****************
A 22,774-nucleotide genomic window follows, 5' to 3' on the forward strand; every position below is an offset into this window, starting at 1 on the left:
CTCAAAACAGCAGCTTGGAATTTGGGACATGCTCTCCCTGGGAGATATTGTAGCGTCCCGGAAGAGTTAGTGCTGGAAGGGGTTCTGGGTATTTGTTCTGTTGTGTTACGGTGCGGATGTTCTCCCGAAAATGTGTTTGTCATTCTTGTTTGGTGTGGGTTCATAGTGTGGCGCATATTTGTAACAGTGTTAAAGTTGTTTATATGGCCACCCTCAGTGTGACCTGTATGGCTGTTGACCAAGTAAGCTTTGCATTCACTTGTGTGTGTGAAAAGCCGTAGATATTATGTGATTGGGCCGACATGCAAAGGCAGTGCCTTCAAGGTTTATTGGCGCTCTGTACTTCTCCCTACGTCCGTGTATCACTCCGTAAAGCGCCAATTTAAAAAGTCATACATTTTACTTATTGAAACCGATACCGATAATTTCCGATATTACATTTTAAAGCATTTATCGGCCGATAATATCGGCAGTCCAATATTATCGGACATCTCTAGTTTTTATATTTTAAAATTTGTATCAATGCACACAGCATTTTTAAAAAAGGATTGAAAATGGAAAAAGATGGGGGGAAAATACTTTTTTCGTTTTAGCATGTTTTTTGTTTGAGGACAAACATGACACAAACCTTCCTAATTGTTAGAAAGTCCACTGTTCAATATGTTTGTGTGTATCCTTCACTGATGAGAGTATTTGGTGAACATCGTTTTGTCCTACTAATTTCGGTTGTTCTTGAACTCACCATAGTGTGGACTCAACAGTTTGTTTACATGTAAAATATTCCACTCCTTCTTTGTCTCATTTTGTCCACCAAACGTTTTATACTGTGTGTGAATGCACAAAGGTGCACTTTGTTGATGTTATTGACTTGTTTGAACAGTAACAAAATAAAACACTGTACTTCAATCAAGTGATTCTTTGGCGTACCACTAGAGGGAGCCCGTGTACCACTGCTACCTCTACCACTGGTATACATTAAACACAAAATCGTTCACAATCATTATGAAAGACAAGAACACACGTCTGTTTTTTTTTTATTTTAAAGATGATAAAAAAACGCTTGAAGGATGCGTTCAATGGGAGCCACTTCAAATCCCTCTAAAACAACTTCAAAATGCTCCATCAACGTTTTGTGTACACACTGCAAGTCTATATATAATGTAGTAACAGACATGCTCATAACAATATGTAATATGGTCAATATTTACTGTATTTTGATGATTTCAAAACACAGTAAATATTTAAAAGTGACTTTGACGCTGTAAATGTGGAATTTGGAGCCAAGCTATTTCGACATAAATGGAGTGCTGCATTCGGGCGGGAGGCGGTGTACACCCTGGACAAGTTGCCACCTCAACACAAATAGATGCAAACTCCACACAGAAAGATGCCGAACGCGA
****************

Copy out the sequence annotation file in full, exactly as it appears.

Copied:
A 22,774-nucleotide genomic window follows, 5' to 3' on the forward strand; every position below is an offset into this window, starting at 1 on the left:
CTCAAAACAGCAGCTTGGAATTTGGGACATGCTCTCCCTGGGAGATATTGTAGCGTCCCGGAAGAGTTAGTGCTGGAAGGGGTTCTGGGTATTTGTTCTGTTGTGTTACGGTGCGGATGTTCTCCCGAAAATGTGTTTGTCATTCTTGTTTGGTGTGGGTTCATAGTGTGGCGCATATTTGTAACAGTGTTAAAGTTGTTTATATGGCCACCCTCAGTGTGACCTGTATGGCTGTTGACCAAGTAAGCTTTGCATTCACTTGTGTGTGTGAAAAGCCGTAGATATTATGTGATTGGGCCGACATGCAAAGGCAGTGCCTTCAAGGTTTATTGGCGCTCTGTACTTCTCCCTACGTCCGTGTATCACTCCGTAAAGCGCCAATTTAAAAAGTCATACATTTTACTTATTGAAACCGATACCGATAATTTCCGATATTACATTTTAAAGCATTTATCGGCCGATAATATCGGCAGTCCAATATTATCGGACATCTCTAGTTTTTATATTTTAAAATTTGTATCAATGCACACAGCATTTTTAAAAAAGGATTGAAAATGGAAAAAGATGGGGGGAAAATACTTTTTTCGTTTTAGCATGTTTTTTGTTTGAGGACAAACATGACACAAACCTTCCTAATTGTTAGAAAGTCCACTGTTCAATATGTTTGTGTGTATCCTTCACTGATGAGAGTATTTGGTGAACATCGTTTTGTCCTACTAATTTCGGTTGTTCTTGAACTCACCATAGTGTGGACTCAACAGTTTGTTTACATGTAAAATATTCCACTCCTTCTTTGTCTCATTTTGTCCACCAAACGTTTTATACTGTGTGTGAATGCACAAAGGTGCACTTTGTTGATGTTATTGACTTGTTTGAACAGTAACAAAATAAAACACTGTACTTCAATCAAGTGATTCTTTGGCGTACCACTAGAGGGAGCCCGTGTACCACTGCTACCTCTACCACTGGTATACATTAAACACAAAATCGTTCACAATCATTATGAAAGACAAGAACACACGTCTGTTTTTTTTTTATTTTAAAGATGATAAAAAAACGCTTGAAGGATGCGTTCAATGGGAGCCACTTCAAATCCCTCTAAAACAACTTCAAAATGCTCCATCAACGTTTTGTGTACACACTGCAAGTCTATATATAATGTAGTAACAGACATGCTCATAACAATATGTAATATGGTCAATATTTACTGTATTTTGATGATTTCAAAACACAGTAAATATTTAAAAGTGACTTTGACGCTGTAAATGTGGAATTTGGAGCCAAGCTATTTCGACATAAATGGAGTGCTGCATTCGGGCGGGAGGCGGTGTACACCCTGGACAAGTTGCCACCTCAACACAAATAGATGCAAACTCCACACAGAAAGATGCCGAACGCGA